Vulnerabilities in the bottom left represent those that have both a lower probability of being exploited and would incur a lower severity impact to the information system. They can therefore be deprioritized.

Vulnerabilities in the upper right quadrant, on the other hand, are the most critical kinds of vulnerabilities as they are both more likely to be exploited and could fully compromise the information system. They should therefore be patched first.

The best strategy to remediate those vulnerabilities is to rank them from the top right to the bottom left, following the blue line. The defender can now spend fewer resources while patching more vulnerabilities that are much more likely to be exploited.


This quick table shows the key feature points of CVSS vs. EPSS.




Score Range

 0 to 10

 0 to 100%

Score Meaning

 Severity of a vulnerability

 Probability of a vulnerability to   be exploited in the next 30 days





 Security analysts to compute   base, temporal, and   environmental score

 A variety of sources, including   the CVSS base score from NVD


 Base scores are provided by   NVD when a new vulnerability   is published (plus a few   adjustments for errata)

 Scores are updated daily via an   ML-based prediction pipeline

Human Annotation Required

 Yes, by CNA/NVD

 Indirectly, because the machine   learning extracts factors from a   variety of database sources   maintained by the community

How does Fortinet contribute to EPSS?

The ground truth of EPSS is derived from daily observations of exploitation-in-the-wild activity provided by AlienVault and Fortinet.

For each vulnerability, FortiGuard Labs provides the daily count of detections (anonymized) from our network of FortiGates distributed around the world. This is critical information for building an accurate machine learning predictor for the exploitability score.

 FortiGuard Labs also contributes to the codebase of the EPSS API in the official FIRST repository.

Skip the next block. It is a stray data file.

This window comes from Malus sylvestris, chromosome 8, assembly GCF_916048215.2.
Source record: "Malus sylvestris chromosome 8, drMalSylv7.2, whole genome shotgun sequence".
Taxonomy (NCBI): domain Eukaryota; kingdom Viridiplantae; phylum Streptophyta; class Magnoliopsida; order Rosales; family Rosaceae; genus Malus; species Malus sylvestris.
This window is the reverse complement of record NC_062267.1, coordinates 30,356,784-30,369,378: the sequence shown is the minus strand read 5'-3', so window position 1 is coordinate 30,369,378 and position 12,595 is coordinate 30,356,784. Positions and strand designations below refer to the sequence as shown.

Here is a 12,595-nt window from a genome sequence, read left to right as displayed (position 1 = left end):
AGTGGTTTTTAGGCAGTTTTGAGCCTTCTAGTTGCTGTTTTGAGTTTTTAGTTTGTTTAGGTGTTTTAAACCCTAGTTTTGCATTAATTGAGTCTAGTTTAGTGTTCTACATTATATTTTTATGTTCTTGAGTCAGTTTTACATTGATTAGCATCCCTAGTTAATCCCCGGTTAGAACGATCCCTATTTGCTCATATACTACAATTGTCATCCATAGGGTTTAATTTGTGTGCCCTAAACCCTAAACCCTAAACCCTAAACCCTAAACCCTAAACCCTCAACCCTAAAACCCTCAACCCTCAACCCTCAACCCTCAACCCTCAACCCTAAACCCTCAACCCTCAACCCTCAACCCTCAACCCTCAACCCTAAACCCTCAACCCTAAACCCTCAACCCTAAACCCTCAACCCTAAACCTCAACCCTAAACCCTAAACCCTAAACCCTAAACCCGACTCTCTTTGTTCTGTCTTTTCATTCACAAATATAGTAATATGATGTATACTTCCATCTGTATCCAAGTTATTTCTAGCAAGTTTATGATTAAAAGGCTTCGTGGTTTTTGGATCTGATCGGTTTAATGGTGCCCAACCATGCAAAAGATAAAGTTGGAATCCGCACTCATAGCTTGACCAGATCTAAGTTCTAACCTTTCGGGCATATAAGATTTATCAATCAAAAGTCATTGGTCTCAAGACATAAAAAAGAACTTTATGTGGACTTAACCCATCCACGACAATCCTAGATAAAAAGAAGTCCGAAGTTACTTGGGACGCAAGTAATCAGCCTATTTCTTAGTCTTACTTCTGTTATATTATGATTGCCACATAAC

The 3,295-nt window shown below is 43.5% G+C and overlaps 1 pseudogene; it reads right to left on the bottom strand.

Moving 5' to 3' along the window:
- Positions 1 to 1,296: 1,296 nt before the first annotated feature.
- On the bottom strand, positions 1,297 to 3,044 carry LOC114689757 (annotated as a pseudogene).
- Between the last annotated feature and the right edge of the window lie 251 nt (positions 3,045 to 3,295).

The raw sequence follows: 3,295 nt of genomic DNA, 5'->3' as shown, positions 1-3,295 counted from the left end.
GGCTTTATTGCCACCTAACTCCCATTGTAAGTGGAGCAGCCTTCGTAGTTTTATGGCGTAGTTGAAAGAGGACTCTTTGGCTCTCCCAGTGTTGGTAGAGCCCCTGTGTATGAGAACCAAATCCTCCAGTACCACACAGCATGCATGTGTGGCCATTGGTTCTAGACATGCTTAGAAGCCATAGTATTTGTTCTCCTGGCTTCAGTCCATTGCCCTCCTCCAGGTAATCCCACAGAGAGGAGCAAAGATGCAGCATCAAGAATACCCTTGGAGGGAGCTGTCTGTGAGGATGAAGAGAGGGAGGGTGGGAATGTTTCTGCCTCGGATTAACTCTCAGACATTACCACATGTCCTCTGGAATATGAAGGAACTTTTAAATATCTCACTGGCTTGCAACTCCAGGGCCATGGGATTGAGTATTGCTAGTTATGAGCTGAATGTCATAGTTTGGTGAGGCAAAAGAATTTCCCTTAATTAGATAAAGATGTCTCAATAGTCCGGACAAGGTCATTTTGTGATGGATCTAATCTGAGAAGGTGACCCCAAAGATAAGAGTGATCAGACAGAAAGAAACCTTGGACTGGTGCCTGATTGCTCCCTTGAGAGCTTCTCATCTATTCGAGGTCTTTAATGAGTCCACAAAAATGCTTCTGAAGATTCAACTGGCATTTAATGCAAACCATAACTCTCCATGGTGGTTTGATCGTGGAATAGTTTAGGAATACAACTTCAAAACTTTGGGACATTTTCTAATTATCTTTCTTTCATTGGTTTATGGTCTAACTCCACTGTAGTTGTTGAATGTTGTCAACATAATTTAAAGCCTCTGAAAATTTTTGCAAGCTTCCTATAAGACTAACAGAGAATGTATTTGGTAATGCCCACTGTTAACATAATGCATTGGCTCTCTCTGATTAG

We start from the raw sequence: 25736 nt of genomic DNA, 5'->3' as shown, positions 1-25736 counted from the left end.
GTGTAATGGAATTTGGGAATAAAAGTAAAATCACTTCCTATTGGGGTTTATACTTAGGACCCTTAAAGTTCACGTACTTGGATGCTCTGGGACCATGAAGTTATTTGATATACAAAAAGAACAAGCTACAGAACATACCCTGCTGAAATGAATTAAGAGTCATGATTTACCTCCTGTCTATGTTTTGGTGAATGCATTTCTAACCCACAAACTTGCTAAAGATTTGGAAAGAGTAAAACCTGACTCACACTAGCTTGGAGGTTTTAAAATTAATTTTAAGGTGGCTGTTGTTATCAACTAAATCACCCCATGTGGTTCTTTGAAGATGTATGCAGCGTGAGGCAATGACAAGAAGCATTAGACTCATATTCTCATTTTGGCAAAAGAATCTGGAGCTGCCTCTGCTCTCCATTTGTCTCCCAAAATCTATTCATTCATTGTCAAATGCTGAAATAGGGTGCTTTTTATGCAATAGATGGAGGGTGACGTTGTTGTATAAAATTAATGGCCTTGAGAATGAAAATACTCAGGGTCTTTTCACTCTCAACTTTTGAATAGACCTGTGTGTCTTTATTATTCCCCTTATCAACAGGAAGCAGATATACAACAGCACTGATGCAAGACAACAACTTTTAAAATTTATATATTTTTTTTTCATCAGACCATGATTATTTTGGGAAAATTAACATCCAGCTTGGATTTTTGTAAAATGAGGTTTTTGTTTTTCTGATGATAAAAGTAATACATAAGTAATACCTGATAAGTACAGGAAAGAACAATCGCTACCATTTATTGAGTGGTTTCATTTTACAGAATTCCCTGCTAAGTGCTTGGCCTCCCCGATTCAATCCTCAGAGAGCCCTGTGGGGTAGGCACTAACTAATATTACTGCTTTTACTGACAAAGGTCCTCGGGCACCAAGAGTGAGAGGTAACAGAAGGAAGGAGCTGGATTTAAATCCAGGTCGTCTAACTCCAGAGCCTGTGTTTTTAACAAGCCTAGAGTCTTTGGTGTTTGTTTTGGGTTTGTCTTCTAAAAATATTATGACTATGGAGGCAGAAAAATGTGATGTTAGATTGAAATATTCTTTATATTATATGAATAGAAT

FortiGuard Labs is Driving the Future of CybersecurityFortiGuard Labs has been active in the threat intelligence industry since its founding. We contributed to developing the STIX/TAXII protocols with MITRE and OASIS, starting back in 2012. In 2014, we co-founded the Cyber Threat Alliance, which focuses on threat intelligence and information sharing. In 2018, we began to work with the World Economic Forum’s Centre for Cybersecurity on a series of threat intelligence projects, including the Cybercrime ATLAS. And for the last couple of years, FortiGuard Labs has been working with MITRE on a variety of projects to increase the awareness and capabilities of defenders, particularly as a leading contributor to MITRE Engenuity Center for Threat-Informed Defense.

FortiGuard Labs has also been working with the Center for Threat-Informed Defense and its members on a project called ATT&CK Sightings Ecosystem, which includes the “2021 ATT&CK Sightings Report.” As quoted in the report, this effort “created a picture of common adversary behavior, including which techniques adversaries use, how their use changes over time, and how adversaries sequence techniques. Defenders can use this information to create a threat-informed defense against what they are most likely to see, not just the latest cyber threat headlines.” 

Fortinet also provided data sets to help train the model for the Exploit Prediction Scoring System (EPSS) project and FortiGuard Labs has been an active participant. EPSS is an open model for predicting the likelihood that a vulnerability will be exploited in the wild. Coupled with the TTP (tactics, techniques, and procedures) data we are providing through the Threat intelligence Insider, we’re building the future of cybersecurity protections and decision making.